William Frantz Elementary School

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William Frantz Elementary School
William Franz Elemetary School NOLA Pauline Galvez 2.JPG
William Frantz Elementary School in 2010
3811 North Galvez Street

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School typeElementary school
William Frantz School
William Frantz Elementary School is located in Louisiana
William Frantz Elementary School
Location3811 N. Galvez St., New Orleans, Louisiana
Coordinates29°58′35″N 90°01′59″W / 29.97639°N 90.03306°W / 29.97639; -90.03306Coordinates: 29°58′35″N 90°01′59″W / 29.97639°N 90.03306°W / 29.97639; -90.03306
Arealess than one acre
Built byHerman T. Makofsky
ArchitectE.A. Christy
Architectural styleArt Deco
NRHP reference No.05000557[1]
Added to NRHPJune 8, 2005

William Frantz Elementary School is an American elementary school located at 3811 North Galvez Street, New Orleans, Louisiana, 70117.[2][3] Along with McDonogh No. 19 Elementary School, it was involved in the New Orleans school desegregation crisis during 1960.

William Frantz Elementary School was one of the first all-white elementary schools in the Deep South to be integrated when Ruby Bridges became the first African-American student to attend the school. In 1960, when Bridges was six years of age, her parents responded to a request from the National Association for the Advancement of Colored People (NAACP) and volunteered her to participate in the integration of the New Orleans school system.

The school was built in 1937. It was designed in understated Art Deco style by the school board's architect E.A. Christy. It was listed on the National Register of Historic Places in 2005 as William Frantz School.[1][4]

In 2014, a statue of Ruby Bridges was unveiled in the courtyard of William Frantz Elementary School.[5]


In summer of 1960, Ruby Bridges was one of six African-American children in New Orleans to pass the test that determined whether or not the black children would go to the all-white school. However, two students decided to stay at their old school, and three were transferred to Mcdonogh No. 19. Ruby was the only one assigned to William Frantz. Her father was initially reluctant, but her mother felt strongly that the move was needed not only to give her own daughter a better education, but to "take this step forward ... for all African-American children." Her mother finally convinced her father to let her go to the school.[6]

U.S. Marshals escort Ruby Bridges

The court-ordered first day of integrated schools in New Orleans, November 14, 1960, was commemorated by Norman Rockwell in the painting The Problem We All Live With.[7] As Bridges describes it, "Driving up I could see the crowd, but living in New Orleans, I actually thought it was Mardi Gras. There was a large crowd of people outside of the school. They were throwing things and shouting, and that sort of goes on in New Orleans at Mardi Gras."[7] Former United States Deputy Marshal Charles Burks later recalled, "She showed a lot of courage. She never cried. She didn't whimper. She just marched along like a little soldier, and we're all very very proud of her."[8]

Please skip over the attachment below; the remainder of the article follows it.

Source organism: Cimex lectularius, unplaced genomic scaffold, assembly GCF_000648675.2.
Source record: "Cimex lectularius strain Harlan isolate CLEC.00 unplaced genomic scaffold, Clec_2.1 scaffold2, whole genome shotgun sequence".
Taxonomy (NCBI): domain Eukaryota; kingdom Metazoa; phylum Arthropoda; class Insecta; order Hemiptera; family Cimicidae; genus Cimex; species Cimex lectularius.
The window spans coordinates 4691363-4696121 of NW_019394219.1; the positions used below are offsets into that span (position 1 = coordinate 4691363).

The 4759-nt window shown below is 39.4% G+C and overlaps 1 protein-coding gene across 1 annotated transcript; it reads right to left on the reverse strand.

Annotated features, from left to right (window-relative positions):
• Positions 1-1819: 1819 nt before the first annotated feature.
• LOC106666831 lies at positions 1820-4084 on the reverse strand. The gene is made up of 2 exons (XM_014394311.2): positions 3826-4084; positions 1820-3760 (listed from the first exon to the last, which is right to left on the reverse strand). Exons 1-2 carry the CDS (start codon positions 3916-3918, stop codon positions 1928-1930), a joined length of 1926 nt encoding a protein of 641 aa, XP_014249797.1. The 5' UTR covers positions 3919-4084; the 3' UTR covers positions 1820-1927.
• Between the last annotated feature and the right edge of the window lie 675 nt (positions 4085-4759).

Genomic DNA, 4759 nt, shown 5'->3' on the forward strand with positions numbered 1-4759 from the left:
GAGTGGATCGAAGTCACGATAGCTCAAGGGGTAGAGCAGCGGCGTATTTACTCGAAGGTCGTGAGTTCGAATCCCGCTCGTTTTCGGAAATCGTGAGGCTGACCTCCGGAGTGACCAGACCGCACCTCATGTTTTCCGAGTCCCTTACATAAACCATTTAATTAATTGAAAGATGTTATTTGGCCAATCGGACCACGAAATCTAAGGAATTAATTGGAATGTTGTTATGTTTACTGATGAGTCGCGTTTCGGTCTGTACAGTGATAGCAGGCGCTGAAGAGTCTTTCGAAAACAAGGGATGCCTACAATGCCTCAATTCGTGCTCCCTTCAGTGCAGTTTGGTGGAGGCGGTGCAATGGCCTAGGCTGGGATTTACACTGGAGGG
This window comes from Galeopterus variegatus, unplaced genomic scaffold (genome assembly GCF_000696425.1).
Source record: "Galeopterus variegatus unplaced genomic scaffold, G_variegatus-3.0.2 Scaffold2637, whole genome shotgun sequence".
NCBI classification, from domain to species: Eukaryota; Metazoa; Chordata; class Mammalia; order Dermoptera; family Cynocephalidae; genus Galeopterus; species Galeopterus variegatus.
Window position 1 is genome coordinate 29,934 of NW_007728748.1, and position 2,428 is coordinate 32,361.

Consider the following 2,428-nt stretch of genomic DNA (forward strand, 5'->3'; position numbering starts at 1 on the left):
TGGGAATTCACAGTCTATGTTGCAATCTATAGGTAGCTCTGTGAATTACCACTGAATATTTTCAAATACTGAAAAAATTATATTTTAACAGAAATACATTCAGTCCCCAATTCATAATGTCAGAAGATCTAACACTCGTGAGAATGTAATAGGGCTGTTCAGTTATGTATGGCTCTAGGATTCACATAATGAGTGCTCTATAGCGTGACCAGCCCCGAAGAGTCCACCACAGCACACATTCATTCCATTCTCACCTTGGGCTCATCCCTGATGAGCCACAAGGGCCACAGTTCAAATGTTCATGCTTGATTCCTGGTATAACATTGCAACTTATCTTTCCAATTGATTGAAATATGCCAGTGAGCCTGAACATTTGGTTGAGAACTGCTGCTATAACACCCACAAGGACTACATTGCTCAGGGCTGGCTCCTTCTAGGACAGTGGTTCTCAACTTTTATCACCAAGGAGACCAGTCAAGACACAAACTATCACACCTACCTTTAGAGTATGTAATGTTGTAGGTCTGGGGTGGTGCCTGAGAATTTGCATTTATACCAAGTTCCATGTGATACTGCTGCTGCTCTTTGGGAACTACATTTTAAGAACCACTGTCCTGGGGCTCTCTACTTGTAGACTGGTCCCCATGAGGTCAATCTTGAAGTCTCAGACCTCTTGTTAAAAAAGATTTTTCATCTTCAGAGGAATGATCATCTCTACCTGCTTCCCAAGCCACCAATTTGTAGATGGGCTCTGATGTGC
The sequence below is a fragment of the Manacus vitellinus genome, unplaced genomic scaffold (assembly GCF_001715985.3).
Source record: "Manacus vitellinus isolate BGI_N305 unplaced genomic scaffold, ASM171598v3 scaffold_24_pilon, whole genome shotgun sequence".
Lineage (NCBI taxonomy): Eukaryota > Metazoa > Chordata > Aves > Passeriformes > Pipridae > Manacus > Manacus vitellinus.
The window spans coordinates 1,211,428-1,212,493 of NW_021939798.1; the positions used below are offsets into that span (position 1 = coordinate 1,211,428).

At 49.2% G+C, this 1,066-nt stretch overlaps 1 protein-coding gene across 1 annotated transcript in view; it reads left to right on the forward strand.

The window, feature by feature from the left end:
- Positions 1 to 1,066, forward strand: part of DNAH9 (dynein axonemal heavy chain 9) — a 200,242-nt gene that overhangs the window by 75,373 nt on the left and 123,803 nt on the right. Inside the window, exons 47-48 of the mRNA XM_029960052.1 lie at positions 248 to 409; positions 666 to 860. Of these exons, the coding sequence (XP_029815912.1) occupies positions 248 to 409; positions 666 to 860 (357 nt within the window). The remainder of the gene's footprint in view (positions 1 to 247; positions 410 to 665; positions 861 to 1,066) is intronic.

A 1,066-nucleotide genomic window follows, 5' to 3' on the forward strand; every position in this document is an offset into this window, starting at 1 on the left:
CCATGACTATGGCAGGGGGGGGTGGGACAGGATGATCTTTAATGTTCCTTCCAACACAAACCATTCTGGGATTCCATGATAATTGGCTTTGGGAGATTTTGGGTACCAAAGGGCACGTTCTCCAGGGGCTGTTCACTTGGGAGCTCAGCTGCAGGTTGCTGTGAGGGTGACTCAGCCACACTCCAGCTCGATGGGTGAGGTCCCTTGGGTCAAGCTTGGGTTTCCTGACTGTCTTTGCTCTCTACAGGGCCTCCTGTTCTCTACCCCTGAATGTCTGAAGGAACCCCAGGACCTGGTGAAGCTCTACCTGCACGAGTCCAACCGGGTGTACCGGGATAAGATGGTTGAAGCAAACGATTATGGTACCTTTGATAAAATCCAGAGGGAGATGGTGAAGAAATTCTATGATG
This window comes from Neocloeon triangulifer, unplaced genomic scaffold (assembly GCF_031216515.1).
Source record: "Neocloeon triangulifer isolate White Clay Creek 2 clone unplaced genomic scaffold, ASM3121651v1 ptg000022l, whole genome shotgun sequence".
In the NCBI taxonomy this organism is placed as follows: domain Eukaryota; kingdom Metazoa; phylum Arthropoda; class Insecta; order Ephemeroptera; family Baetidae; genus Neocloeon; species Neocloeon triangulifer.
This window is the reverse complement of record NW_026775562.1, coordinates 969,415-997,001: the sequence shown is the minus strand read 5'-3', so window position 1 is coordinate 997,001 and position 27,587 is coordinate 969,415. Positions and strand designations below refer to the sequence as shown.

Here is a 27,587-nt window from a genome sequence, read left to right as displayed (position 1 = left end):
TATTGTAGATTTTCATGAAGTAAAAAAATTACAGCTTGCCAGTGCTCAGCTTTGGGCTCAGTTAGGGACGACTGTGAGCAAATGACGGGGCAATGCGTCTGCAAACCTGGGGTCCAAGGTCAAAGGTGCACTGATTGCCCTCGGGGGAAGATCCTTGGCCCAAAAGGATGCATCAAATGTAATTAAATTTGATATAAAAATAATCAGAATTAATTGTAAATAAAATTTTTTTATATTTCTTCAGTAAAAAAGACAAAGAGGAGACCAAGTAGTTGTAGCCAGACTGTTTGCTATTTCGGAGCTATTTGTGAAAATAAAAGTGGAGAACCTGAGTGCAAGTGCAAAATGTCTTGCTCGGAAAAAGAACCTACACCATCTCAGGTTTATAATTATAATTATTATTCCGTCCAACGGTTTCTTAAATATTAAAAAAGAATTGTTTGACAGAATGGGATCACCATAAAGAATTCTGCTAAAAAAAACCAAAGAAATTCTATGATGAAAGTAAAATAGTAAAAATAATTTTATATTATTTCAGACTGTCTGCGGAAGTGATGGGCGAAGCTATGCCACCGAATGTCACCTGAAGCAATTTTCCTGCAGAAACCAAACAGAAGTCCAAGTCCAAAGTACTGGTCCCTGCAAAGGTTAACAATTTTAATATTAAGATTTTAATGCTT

Ruby Bridges meets with President Barack Obama (video)

The Problem We All Live With was later displayed in the White House during the presidency of Barack Obama.[9]


In 2005 Frantz was put on the National Register of Historic Places.[10] In 2005 New Orleans Public Schools was considering closing Frantz. Hurricane Katrina, which occurred that year, damaged the building. After it was restored, it began hosting the charter school Akili Academy.[11]


  1. ^ a b "National Register Information System". National Register of Historic Places. National Park Service. November 2, 2013.
  2. ^ Miller, Michelle (2010-11-12). "Ruby Bridges, Rockwell Muse, Goes Back to School". CBS Evening News with Katie Couric. CBS Interactive Inc. Retrieved 2010-11-13.
  3. ^ "Google Maps". Google Maps. Google Maps. Retrieved 2010-11-13.
  4. ^ Donna Fricker; Alison Bordelon (March 2005). "National Register of Historic Places Inventory/Nomination: William Frantz School / Frantz Elementary". National Park Service. Retrieved August 10, 2019. With accompanying six photos from 1994
  5. ^ "New Ruby Bridges statue inspires students, community". NOLA.com. Retrieved 15 November 2014.
  6. ^ Ruby Bridges Hall. "The Education of Ruby Nell," Guideposts, March 2000, pp. 3-4.
  7. ^ a b Charlayne Hunter-Gault. "A Class of One: A Conversation with Ruby Bridges Hall," Online NewsHour, February 18, 1997
  8. ^ Susannah Abbey. Freedom Hero: Ruby Bridges
  9. ^ L., DeNeen (2011-08-28). "Norman Rockwell painting of Ruby Bridges is on display at the White House". The Washington Post. Archived from the original on 2013-06-10.
  10. ^ Bridges, Ruby (2010-11-14). "50 years later, I'm still trying to integrate my school". Washington Post. p. 2. Retrieved 2016-12-08.
  11. ^ "New Life for the School Where Ruby Bridges Made History". The Huffington Post. 2014-03-13. Retrieved 2016-12-08.

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